The scheme of the prosecution in punishing under Section 138 of the Negotiable Instruments Act  is different from the scheme of Cr.P.C. Section 138 creates an offence and prescribes punishment. No procedure for the investigation of the offence is contemplated. The prosecution is initiated on the basis of a written complaint made by the payee of a cheque. Obviously such complaints must contain the factual allegations constituting each of the ingredients of the offence under Section 138. Those ingredients are (1) that a person drew a cheque on an account maintained by him with the banker; (2) that such a cheque when presented to the bank is returned by the bank unpaid; (3) that such a cheque was presented to the bank within a period of six months from the date it was drawn or within the period of it validity whichever is earlier; (4) that the payee demanded in writing from the drawer of the cheque, the payment of the amount of money due under the cheque to payee; and (5) such a notice of payment is made within a period of 30 days from the date of receipt of the information by the payee from the bank regarding the return of the cheque as unpaid. It is obvious from the scheme of Section 138 of the Act, that each one of the ingredients flows from a document which evidences the existence of such an ingredient. The only other ingredient which is required to be proved to establish the commission of an offence under section 138 is that inspite of the demand notice referred to above, the drawer of the cheque failed to make the payment within a period of 15 days from the date of the receipt of the demand. A fact which the complainant can only assert but not prove, the burden would essentially be on the drawer of the cheque to prove that he had in fact made the payment pursuant to the demand. N. Harihara Krishnan v. J. Thomas, 2017 (101) ACC 690.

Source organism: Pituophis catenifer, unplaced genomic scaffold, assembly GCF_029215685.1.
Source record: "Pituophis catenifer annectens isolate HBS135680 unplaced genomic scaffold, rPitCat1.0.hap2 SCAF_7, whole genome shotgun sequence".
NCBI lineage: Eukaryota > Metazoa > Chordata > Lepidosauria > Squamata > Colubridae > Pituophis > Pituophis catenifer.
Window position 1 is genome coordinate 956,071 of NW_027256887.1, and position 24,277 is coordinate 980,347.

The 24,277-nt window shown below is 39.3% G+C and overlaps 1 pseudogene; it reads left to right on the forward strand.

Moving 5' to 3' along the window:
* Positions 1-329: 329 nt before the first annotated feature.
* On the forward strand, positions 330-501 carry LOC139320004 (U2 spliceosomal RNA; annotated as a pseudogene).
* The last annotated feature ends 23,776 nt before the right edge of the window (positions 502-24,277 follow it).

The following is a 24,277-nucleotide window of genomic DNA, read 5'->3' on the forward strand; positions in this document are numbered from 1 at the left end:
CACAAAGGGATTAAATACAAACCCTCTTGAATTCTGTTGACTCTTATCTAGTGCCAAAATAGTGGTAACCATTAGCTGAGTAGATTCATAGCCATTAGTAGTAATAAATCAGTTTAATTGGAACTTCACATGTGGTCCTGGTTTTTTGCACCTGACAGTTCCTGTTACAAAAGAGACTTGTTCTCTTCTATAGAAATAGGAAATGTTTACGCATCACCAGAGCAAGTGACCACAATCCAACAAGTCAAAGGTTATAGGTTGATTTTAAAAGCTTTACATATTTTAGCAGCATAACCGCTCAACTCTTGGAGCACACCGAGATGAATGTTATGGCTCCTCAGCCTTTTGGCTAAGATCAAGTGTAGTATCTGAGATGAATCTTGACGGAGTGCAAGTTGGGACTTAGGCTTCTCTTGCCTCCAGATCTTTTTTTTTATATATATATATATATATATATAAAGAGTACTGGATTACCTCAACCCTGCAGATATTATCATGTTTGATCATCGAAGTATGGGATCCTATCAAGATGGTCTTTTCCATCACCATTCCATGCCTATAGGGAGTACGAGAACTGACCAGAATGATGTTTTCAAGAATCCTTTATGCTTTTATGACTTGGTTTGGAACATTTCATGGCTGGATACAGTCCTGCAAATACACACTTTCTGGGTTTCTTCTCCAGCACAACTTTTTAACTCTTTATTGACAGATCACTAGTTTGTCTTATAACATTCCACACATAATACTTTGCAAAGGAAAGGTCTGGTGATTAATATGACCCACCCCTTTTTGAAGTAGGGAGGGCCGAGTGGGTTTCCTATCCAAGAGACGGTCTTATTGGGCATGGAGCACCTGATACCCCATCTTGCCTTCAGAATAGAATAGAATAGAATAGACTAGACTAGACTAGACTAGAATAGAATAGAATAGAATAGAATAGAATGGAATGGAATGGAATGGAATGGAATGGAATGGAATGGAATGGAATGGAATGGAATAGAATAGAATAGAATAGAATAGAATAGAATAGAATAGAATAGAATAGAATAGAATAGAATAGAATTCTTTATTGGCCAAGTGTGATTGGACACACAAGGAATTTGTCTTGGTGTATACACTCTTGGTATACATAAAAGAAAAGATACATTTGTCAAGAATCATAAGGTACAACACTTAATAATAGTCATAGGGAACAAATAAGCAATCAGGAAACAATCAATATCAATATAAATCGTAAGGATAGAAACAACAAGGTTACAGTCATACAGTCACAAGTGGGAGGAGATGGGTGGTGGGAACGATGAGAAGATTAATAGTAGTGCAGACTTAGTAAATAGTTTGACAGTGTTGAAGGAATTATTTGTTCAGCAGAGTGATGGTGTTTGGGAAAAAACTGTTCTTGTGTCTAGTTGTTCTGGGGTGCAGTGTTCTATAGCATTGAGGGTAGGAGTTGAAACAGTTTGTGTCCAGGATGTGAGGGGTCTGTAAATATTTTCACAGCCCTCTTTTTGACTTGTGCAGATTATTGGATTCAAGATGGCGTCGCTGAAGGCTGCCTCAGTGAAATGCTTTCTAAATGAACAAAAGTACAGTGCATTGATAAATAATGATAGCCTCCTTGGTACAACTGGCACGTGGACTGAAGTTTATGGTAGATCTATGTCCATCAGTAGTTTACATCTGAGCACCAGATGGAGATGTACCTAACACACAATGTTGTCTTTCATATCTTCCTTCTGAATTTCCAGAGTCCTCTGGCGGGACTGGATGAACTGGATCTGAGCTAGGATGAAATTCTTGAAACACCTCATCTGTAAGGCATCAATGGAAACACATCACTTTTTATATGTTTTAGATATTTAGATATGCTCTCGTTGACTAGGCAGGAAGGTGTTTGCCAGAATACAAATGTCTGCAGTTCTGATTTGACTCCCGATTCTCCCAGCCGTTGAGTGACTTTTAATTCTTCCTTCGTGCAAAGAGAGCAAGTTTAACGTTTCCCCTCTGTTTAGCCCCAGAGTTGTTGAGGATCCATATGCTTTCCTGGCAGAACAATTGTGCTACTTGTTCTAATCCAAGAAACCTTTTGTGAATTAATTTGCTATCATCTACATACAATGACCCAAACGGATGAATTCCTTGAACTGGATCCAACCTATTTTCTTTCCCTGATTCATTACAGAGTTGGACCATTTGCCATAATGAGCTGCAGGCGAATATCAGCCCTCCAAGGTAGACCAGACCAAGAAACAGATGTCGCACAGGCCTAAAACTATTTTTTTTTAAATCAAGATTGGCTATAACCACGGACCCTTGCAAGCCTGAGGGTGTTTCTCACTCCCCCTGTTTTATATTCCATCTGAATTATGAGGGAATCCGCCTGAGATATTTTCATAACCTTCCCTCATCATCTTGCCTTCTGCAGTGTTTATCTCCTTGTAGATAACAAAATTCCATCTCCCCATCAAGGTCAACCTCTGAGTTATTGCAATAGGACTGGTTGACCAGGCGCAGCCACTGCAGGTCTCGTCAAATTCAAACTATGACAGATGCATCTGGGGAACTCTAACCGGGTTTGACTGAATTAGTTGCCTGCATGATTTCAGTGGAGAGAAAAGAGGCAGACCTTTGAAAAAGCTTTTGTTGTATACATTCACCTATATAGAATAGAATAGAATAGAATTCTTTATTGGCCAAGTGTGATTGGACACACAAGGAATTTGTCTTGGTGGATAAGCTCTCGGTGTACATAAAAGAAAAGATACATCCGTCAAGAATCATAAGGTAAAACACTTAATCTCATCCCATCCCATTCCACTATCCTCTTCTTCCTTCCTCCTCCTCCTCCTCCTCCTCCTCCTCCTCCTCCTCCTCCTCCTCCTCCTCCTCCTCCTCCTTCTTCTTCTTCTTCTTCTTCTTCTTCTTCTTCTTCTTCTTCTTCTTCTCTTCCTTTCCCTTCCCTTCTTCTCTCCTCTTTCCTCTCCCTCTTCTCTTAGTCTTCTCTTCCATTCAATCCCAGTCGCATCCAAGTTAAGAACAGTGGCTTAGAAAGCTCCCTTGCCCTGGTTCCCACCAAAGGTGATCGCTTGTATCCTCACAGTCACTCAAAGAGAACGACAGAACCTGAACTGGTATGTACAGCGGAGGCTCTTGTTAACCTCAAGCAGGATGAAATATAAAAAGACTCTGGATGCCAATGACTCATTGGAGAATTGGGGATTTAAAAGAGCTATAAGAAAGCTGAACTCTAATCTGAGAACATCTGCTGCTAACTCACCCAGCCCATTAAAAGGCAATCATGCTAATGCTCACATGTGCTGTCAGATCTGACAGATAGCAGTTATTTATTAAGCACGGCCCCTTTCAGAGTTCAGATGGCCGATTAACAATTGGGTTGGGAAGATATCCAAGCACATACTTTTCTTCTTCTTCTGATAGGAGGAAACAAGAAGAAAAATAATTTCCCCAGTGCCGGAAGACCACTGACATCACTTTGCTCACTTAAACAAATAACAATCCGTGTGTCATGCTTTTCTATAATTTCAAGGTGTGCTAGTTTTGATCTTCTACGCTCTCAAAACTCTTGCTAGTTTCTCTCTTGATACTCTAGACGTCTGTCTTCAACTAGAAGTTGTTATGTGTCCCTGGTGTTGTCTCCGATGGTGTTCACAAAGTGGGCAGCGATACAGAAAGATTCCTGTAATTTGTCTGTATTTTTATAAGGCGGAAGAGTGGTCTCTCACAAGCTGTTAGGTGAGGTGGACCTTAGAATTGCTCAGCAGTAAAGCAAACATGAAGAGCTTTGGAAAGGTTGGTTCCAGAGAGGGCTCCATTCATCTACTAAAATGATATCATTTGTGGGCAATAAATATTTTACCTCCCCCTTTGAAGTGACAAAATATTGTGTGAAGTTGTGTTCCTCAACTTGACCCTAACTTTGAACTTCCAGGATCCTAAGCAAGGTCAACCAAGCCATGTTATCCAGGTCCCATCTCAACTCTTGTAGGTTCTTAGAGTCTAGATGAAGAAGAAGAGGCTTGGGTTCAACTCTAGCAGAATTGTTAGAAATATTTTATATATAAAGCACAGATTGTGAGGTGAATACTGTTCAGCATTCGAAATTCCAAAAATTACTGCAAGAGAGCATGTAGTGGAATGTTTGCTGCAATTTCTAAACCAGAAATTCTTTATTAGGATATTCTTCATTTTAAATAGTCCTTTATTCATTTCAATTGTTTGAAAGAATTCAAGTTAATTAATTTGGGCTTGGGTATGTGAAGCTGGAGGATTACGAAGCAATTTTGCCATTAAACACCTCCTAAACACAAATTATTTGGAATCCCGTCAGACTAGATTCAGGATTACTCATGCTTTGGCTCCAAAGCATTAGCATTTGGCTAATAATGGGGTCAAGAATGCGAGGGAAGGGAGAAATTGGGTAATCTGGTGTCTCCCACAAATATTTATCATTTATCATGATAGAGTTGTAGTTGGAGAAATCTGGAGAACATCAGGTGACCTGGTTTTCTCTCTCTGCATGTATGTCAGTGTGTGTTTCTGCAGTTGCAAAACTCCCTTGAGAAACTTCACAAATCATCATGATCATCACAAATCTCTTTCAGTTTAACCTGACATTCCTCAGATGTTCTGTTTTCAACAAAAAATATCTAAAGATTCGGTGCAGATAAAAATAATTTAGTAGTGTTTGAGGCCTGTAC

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Notice for Dishonour of Cheque – Requirements of

In the case of Suman Sethi v. Ajay K. Churiwal, (2000) 2 SCC 8, it was held as under:

       “It is a well settled principle of law that the notice has to be read as a whole. In the notice, demand has to be made for the “said amount”, i.e. the cheque amount. If no such demand is made, the notice no doubt would fall short of its legal requirement. Where in addition to the “said amount” there is also a claim by way of interest, cost etc. whether the notice is bad would depend on the language of the notice. If in a notice while giving the break-up of the claim, the cheque amount, interest, damages etc. are separately specified, other such claims for interest, cost etc. would be superfluous and these, additional claims would be severable and will not invalidate the notice. If, however, in the notice an omnibus demand is made without specifying what was due under the dishonoured cheque, the notice might well fail to meet the legal requirement and may be regarded as bad.”

          In the case of Suman Sethi v. Ajay K. Churiwal, (2000) 2 SCC 8, the Hon’ble Supreme Court has also referred to its judgment in the case of Central Bank of India v. Saxons Farms, 1999 (39) ACC 891 (SC) and held that the object of the notice is to give a chance to the drawer of the cheque to rectify his omission. Though in the notice demand for compensation, interest, cost etc. is also made, the drawer will be absolved from his liability under Section 138 if he makes the payment of the amount covered by the cheque of which he aware within 15 days from the date of receipt of the notice or before the complaint is filed. Hari Mohan Agrawal v. State of U.P., 2017 (101) ACC 843.